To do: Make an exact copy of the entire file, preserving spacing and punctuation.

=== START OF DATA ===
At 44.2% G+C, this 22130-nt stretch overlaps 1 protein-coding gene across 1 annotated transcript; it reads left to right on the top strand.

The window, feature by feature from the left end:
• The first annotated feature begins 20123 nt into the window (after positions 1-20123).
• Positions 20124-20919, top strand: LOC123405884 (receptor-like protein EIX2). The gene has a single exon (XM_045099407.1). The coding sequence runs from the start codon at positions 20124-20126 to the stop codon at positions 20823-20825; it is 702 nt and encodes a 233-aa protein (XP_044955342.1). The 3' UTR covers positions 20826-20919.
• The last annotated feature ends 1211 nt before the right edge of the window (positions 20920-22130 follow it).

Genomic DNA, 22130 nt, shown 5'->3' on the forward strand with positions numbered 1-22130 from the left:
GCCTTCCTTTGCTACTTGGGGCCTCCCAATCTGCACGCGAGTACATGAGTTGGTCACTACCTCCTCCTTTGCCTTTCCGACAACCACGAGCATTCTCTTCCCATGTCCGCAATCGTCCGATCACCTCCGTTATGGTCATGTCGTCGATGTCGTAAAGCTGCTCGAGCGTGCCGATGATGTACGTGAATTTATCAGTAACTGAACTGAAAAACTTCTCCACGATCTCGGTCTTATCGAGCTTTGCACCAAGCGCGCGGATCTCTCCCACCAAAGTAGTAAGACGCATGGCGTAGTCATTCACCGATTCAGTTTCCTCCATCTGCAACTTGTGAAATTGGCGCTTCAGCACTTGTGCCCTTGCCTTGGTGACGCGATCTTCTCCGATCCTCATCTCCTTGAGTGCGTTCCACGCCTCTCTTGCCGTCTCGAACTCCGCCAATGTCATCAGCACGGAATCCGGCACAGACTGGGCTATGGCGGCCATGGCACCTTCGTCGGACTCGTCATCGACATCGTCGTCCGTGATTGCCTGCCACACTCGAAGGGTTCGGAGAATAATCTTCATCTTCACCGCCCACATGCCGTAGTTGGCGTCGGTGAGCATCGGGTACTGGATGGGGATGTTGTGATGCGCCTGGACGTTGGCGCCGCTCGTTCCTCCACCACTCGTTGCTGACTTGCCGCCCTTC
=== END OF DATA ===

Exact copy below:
At 44.2% G+C, this 22130-nt stretch overlaps 1 protein-coding gene across 1 annotated transcript; it reads left to right on the top strand.

The window, feature by feature from the left end:
• The first annotated feature begins 20123 nt into the window (after positions 1-20123).
• Positions 20124-20919, top strand: LOC123405884 (receptor-like protein EIX2). The gene has a single exon (XM_045099407.1). The coding sequence runs from the start codon at positions 20124-20126 to the stop codon at positions 20823-20825; it is 702 nt and encodes a 233-aa protein (XP_044955342.1). The 3' UTR covers positions 20826-20919.
• The last annotated feature ends 1211 nt before the right edge of the window (positions 20920-22130 follow it).

Genomic DNA, 22130 nt, shown 5'->3' on the forward strand with positions numbered 1-22130 from the left:
GCCTTCCTTTGCTACTTGGGGCCTCCCAATCTGCACGCGAGTACATGAGTTGGTCACTACCTCCTCCTTTGCCTTTCCGACAACCACGAGCATTCTCTTCCCATGTCCGCAATCGTCCGATCACCTCCGTTATGGTCATGTCGTCGATGTCGTAAAGCTGCTCGAGCGTGCCGATGATGTACGTGAATTTATCAGTAACTGAACTGAAAAACTTCTCCACGATCTCGGTCTTATCGAGCTTTGCACCAAGCGCGCGGATCTCTCCCACCAAAGTAGTAAGACGCATGGCGTAGTCATTCACCGATTCAGTTTCCTCCATCTGCAACTTGTGAAATTGGCGCTTCAGCACTTGTGCCCTTGCCTTGGTGACGCGATCTTCTCCGATCCTCATCTCCTTGAGTGCGTTCCACGCCTCTCTTGCCGTCTCGAACTCCGCCAATGTCATCAGCACGGAATCCGGCACAGACTGGGCTATGGCGGCCATGGCACCTTCGTCGGACTCGTCATCGACATCGTCGTCCGTGATTGCCTGCCACACTCGAAGGGTTCGGAGAATAATCTTCATCTTCACCGCCCACATGCCGTAGTTGGCGTCGGTGAGCATCGGGTACTGGATGGGGATGTTGTGATGCGCCTGGACGTTGGCGCCGCTCGTTCCTCCACCACTCGTTGCTGACTTGCCGCCCTTC